Richmond set to introduce 20mph limits – despite inconclusive consultation

08.31 | 15 February 2019 | | 8 comments

A borough-wide 20mph limit is set to be introduced in Richmond, subject to final council approval.

Amended proposals have been submitted following a 12-week consultation, held last year, in which opinion was split down the middle – with 47.9% of respondents in favour and 49.7% opposed to the scheme.

The consultation, which attracted nearly 10,000 responses, did however show support for 20mph limits among vulnerable road users – including 60% of people aged 75 years and older, and 65% of those aged under 19 years.

52% of respondents agreed that a 20mph limit would reduce the number and severity of collisions in the borough.

The amended proposals, which include exemptions for a number of key roads in the borough, will now go before Richmond Council’s scrutiny committee and cabinet for final approval.

Cllr Alexander Ehmann, cabinet member for transport, streetscene and air quality, said: “A majority of residents acknowledged that a borough-wide 20mph limit would improve road safety, but a small number of these residents felt unable to lend our original proposal their unreserved support.

“That is why we’ve spent time studying the consultation responses and have made meaningful changes to our proposals.”

The 20mph proposal is supported by Will Norman, London’s walking and cycling commissioner, who said: “It is great to see Richmond Council looking to implement a 20mph scheme.

“The roll-out of 20mph speed limits in the borough will reduce the danger for cyclists and pedestrians. That’s an important part of putting people, and not vehicles, at the heart of our transport plans.

“Making our streets more appealing for people walking and cycling brings health benefits to all Londoners, reduces congestion and helps tackle the toxic air crisis.”


 

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    I agree with Rod that an Authority should take a “nuanced and informed decision” regarding 20mph limits. I respect Richmond’s decision (but glad that I don’t live there).

    In a similar situation, I respect other Local Authorities”nuanced and informed decision” when they choose not to support default wide area signed only 20s.


    Pat, Wales
    Agree (5) | Disagree (0)
    +5

    Perhaps we should remind ourselves that this was a consultation and not a referendum. It was meant to inform rather than mandate. Councillors have the responsibility to set the correct speed limit taking into account a wide number of factors. An important factor in the guidance is that “the needs of vulnerable road users must be fully taken into account”.

    In my opinion Richmond have taken a nuanced and informed decision to set 20mph limits for most streets and I applaud that. The consultation has helped to enable them to do that.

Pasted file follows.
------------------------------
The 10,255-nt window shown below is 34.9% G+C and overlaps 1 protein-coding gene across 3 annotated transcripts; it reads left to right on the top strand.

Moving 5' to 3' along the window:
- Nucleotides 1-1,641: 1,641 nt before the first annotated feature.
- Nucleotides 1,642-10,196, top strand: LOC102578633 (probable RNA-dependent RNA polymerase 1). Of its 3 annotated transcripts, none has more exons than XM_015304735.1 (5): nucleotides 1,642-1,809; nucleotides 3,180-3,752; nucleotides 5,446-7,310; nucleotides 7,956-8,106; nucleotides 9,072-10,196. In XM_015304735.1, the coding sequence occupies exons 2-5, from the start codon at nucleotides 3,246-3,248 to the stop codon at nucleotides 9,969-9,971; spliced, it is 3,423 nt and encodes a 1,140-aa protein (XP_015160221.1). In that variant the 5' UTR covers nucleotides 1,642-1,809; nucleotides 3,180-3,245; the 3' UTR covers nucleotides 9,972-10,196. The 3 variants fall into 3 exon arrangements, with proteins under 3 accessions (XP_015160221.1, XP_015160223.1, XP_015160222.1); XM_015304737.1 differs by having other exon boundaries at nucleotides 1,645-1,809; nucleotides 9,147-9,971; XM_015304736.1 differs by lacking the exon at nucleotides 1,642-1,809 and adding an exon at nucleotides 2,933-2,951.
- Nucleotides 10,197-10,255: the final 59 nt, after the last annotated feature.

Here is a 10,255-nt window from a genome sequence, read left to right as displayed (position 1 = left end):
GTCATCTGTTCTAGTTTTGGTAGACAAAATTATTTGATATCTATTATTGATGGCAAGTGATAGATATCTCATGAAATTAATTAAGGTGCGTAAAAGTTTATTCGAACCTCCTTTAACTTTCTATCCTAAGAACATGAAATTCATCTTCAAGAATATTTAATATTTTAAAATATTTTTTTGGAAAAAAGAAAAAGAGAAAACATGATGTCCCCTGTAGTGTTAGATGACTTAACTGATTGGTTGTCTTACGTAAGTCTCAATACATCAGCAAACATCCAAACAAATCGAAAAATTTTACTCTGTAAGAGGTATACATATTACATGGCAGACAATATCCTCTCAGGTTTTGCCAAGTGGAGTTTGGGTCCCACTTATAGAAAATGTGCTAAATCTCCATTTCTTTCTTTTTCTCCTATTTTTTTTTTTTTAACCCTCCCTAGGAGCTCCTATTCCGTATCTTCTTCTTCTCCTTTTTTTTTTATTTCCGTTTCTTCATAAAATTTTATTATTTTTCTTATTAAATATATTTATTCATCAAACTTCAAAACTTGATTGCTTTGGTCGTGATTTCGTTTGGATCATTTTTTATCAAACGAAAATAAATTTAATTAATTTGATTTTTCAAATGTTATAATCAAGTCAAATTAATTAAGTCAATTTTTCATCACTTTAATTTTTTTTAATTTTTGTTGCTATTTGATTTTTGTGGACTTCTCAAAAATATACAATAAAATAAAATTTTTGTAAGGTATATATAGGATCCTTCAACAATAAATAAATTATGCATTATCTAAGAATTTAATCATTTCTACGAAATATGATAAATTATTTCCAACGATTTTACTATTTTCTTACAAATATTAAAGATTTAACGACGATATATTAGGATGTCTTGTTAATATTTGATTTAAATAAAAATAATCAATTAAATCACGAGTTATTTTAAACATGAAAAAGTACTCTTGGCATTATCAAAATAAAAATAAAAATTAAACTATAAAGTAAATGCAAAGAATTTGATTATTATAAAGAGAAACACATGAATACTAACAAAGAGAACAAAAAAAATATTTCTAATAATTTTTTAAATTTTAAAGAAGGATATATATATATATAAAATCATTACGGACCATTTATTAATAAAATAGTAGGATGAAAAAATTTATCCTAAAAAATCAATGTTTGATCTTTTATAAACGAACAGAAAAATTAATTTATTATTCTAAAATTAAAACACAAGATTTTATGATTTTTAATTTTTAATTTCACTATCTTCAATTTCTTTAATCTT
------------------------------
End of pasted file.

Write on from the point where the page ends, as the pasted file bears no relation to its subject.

Rod King, Warrington
    Agree (1) | Disagree (8)
    --7

    I think the difference Hugh is that an independent individual may tell the truth as they see it but a politician or government officer or interested party may give us a politically motivated answer and that is supportive of the party line or what they want us to believe.

    As Paul mentioned there has been [ or may have been in some areas] a decrease in injuries to cyclists and pedestrians ‘to some extent’. That small extent is all that can be achieved with merely the placements of 20 mph speed signs.

    Without other measures designed to reduce speed such as engineering, obstructions, chicaines, road humps, repeater signs etc. and massive police involvement nothing is going to get any better than it is now or has been in the past.


    R.Craven
    Agree (5) | Disagree (1)
    +4

    Are the public informed and qualified enough to form an opinion either way i.e. how, or whether Paul? The public are not generally as knowledgeable on such subjects as those paid to be so.


    Hugh Jones
    Agree (0) | Disagree (1)
    --1

    Charles – there is real evidence that such schemes do reduce real speeds and consequently injuries to cyclists and pedestrians to some extent. Yes closure of rat-runs would be more effective but there is a limit on how brave politicians are prepared to be.


    Paul Luton, Teddington
    Agree (2) | Disagree (6)
    --4

    Hugh – the best advice from Waltham Forest is to consult the public HOW you should implement your manifesto policies not WHETHER.


    Paul Luton, Teddington
    Agree (1) | Disagree (2)
    --1

    So a political sop rather than a serious road safety initiative then. I’d also be interested to know what they know that we don’t, that led them to claim that these signs “will reduce the danger for cyclists and pedestrians”. Are they going to use them to bar the roads to motor traffic, or what?


    Charles, Wells
    Agree (12) | Disagree (4)
    +8

    As recent history has shown, consulting the public on subjects they know little about is not a good idea. Councils should have the courage of their convictions and once Council approval has been obtained implement it, but subject only to the statutory notices required by law. Public consultation may be good PR, but not necessarily useful.


    Hugh Jones
    Agree (7) | Disagree (5)
    +2

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